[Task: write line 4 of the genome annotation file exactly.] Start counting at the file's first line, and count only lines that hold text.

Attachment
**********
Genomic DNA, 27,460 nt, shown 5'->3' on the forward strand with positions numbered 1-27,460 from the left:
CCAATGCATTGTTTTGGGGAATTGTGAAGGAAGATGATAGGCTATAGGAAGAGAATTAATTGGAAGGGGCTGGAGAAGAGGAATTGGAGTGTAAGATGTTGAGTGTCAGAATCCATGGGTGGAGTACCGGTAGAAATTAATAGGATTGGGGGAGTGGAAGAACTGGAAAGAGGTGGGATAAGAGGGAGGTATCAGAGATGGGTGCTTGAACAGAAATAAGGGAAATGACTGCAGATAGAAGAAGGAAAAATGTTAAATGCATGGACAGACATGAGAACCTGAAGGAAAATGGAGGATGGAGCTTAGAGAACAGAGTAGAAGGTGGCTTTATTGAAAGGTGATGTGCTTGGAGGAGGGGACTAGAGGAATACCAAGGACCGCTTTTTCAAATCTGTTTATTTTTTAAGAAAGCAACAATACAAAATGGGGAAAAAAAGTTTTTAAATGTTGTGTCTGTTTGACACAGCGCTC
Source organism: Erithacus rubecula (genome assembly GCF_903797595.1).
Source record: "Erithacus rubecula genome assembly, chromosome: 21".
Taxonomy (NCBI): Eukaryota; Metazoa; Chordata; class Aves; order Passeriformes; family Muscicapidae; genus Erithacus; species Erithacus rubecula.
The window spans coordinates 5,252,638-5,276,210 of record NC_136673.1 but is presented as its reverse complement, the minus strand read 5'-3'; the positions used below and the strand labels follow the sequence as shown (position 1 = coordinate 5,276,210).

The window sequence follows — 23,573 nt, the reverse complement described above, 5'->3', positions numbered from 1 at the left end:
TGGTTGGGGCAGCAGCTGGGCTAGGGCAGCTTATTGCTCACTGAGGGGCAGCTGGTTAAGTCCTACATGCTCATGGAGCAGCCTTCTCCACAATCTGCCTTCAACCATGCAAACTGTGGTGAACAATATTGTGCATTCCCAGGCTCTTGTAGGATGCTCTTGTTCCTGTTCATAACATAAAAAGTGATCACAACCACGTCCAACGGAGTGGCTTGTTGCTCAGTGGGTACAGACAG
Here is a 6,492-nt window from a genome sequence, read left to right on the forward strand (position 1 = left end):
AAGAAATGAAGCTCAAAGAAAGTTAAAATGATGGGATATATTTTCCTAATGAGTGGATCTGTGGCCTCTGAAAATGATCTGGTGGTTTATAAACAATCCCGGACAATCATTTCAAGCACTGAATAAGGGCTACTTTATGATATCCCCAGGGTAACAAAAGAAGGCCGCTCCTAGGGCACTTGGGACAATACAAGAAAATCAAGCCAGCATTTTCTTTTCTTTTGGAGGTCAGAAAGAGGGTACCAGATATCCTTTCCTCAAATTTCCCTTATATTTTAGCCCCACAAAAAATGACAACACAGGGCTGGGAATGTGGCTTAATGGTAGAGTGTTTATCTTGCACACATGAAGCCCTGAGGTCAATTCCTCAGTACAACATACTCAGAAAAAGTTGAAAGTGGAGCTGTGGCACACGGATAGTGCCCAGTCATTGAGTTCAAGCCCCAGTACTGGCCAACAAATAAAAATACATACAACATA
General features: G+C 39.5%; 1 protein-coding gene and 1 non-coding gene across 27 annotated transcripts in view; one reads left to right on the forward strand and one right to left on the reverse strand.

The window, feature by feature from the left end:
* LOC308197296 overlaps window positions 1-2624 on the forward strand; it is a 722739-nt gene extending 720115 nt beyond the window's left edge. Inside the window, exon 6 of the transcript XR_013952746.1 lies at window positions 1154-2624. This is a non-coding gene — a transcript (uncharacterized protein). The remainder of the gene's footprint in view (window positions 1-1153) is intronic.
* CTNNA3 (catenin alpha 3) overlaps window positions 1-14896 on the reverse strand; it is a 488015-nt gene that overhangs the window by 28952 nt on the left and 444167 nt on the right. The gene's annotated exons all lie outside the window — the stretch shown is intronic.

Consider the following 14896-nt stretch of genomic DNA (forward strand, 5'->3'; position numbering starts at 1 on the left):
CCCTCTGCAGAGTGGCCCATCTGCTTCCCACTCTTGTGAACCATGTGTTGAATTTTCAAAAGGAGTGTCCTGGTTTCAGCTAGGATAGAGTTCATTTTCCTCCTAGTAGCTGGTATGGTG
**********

Source record: "Erithacus rubecula genome assembly, chromosome: 21".